June 19: Elaine "Spanky" McFarlane of Spanky and Our Gang is 69 years-old today.

Elaine "Spanky" McFarlane was born in Peoria, Illinois. Her band called itself Spanky and Our Gang because she had the same last name with Spanky of the Hal Roach's "Our Gang" comedies.

The group's first album, simply titled Spanky and Our Gang, was released by Mercury Records on August 1, 1967, and included three popular songs that were released as singles. The first was "Sunday Will Never Be the Same" which was their biggest hit, which reached number #9 on the U.S. Billboard Hot 100 chart in Summer 1967. It was followed by "Making Every Minute Count" and "Lazy Day." Both made the Top 30 that year. Both "Sunday Will Never Be The Same" and "Lazy Day" sold over one million copies.

"Sunday Will Never Be the Same" was written by Terry Cashman and Gene Pistilli. The song was originally written as a ballad. However, Cashman said the group "changed it, and they added the vocal, 'Ba-da-da-da-da,' which was a great hook."

(Continued below video and Amazon portals ...)

(Press album cover for direct link to the entire Amazon Website):

Spanky & Our Gang - Greatest Hits

Their second album, Like to Get to Know You, was released in April 1968. Two singles were released: "Sunday Mornin'" in the spring, which reached #30, and "Like to Get to Know You," which reached #17 in the Summer 1968. The single's B-side, "Three Ways From Tomorrow," also received considerable airplay. The album also included their rendition of the classic "Stardust" and a version of "Everybody's Talkin'," best known as a hit single for Harry Nilsson and the theme song for the movie Midnight Cowboy.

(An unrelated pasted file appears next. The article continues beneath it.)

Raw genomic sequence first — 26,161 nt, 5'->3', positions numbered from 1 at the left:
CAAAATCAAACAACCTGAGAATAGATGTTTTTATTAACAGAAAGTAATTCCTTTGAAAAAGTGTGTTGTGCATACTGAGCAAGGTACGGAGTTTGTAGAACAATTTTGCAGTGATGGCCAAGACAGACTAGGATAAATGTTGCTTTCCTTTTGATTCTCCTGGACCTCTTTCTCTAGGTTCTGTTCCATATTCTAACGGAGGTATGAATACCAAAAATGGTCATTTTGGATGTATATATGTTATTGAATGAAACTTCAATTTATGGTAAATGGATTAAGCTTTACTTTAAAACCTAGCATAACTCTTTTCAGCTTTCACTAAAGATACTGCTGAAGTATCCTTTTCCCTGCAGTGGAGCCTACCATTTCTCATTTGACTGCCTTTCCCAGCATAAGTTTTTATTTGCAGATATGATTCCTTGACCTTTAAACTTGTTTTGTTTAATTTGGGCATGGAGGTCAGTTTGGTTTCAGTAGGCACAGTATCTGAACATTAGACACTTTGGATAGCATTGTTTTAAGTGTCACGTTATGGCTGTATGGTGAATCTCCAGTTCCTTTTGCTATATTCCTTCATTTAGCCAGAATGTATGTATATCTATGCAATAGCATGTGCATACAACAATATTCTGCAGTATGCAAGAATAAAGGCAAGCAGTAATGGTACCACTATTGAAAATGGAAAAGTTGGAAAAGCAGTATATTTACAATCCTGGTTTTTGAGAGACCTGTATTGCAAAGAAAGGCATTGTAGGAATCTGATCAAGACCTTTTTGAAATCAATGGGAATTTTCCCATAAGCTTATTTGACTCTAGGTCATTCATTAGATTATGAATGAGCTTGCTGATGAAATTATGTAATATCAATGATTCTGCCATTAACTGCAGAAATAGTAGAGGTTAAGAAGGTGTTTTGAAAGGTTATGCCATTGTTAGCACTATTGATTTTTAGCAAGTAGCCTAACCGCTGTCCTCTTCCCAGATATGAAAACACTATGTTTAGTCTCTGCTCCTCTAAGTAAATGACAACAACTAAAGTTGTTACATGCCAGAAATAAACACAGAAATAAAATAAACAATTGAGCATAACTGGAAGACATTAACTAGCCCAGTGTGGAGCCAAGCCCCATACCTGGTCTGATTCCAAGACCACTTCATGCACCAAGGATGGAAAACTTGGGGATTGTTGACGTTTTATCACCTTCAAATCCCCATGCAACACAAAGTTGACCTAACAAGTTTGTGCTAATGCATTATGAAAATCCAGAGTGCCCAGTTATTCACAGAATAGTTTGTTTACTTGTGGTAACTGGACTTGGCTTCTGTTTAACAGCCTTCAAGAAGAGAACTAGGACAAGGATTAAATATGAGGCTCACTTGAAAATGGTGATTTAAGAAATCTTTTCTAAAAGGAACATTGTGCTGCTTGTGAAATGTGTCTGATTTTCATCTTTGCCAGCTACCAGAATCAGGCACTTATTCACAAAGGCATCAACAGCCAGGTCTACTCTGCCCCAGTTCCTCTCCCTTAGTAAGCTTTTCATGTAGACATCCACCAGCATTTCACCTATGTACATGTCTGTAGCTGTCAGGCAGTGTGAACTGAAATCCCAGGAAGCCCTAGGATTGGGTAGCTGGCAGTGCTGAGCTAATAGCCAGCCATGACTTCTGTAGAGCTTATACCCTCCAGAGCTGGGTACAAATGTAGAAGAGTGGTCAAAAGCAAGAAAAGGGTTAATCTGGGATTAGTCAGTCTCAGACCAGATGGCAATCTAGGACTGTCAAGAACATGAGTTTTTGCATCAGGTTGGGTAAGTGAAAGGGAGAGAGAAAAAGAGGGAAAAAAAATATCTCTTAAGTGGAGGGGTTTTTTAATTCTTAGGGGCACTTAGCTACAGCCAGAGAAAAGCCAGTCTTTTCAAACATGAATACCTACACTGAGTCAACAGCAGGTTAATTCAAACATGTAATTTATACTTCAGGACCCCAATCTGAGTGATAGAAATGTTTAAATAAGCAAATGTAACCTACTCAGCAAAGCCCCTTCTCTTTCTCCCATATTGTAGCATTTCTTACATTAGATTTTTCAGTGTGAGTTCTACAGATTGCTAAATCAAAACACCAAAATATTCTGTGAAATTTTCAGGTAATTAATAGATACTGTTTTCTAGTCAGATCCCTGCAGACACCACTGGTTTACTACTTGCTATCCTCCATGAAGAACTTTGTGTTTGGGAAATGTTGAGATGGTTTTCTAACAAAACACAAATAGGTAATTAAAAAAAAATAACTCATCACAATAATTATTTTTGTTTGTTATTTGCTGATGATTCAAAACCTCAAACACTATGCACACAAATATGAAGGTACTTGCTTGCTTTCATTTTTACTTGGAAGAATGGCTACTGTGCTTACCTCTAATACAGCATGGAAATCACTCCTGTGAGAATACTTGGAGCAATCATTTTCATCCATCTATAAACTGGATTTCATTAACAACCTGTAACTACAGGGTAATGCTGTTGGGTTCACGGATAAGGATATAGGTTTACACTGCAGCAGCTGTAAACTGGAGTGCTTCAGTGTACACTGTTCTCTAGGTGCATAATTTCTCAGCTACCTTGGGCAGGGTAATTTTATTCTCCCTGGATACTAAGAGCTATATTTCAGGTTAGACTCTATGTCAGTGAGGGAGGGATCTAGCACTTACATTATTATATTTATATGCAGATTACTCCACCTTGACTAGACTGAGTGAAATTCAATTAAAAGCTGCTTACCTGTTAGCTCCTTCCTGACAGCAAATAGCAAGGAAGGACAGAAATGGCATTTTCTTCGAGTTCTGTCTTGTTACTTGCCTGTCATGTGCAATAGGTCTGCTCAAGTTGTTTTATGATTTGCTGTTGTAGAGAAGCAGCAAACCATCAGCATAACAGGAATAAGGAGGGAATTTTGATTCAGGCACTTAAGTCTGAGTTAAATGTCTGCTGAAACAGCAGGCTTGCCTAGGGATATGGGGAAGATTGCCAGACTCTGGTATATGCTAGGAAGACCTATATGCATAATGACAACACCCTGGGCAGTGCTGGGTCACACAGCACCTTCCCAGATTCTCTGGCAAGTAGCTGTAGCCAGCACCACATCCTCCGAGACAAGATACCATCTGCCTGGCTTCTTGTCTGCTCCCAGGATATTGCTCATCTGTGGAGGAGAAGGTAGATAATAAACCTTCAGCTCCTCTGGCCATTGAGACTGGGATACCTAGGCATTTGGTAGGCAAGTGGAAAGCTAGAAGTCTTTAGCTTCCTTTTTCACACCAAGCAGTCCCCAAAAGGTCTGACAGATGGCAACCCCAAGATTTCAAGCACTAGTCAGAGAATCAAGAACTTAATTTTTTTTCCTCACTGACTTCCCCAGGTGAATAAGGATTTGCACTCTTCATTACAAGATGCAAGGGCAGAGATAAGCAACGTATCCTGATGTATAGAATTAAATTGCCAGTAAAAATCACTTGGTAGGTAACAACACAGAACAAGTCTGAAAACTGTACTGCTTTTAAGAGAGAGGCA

"Give a Damn" was released as a single in Summer 1968. In spite of being banned in several states because of the profanity in its title - and in some cases because it was a comment on racial equality that became the theme song for the New York Urban Coalition. The song became a regional hit where released and overall made #43.

It was also performed live on an episode of The Smothers Brothers Comedy Hour, resulting in CBS' Standards and Practices division receiving numerous complaints about the song's title being used during "family viewing hours."

In October 1968, lead guitarist Malcolm Hale died of carbon monoxide poisoning due to a faulty heating system. The group disbanded shortly thereafter. Mercury released a third album, Anything You Choose b/w Without Rhythm or Reason, in January 1969. It contained two popular songs, the previous summer's hit "Give a Damn" and "Yesterday's Rain."

After the band's break-up, McFarlane enjoyed some success as a solo artist. She also toured for years with the Mamas & the Papas, singing primarily the parts previously performed by the late Cass Elliot. She later performed onstage in Ferndale Repertory Theatre's production of South Pacific, portraying Bloody Mary.

The group briefly reformed in 1975 and recorded an album, Change, for the Epic record label.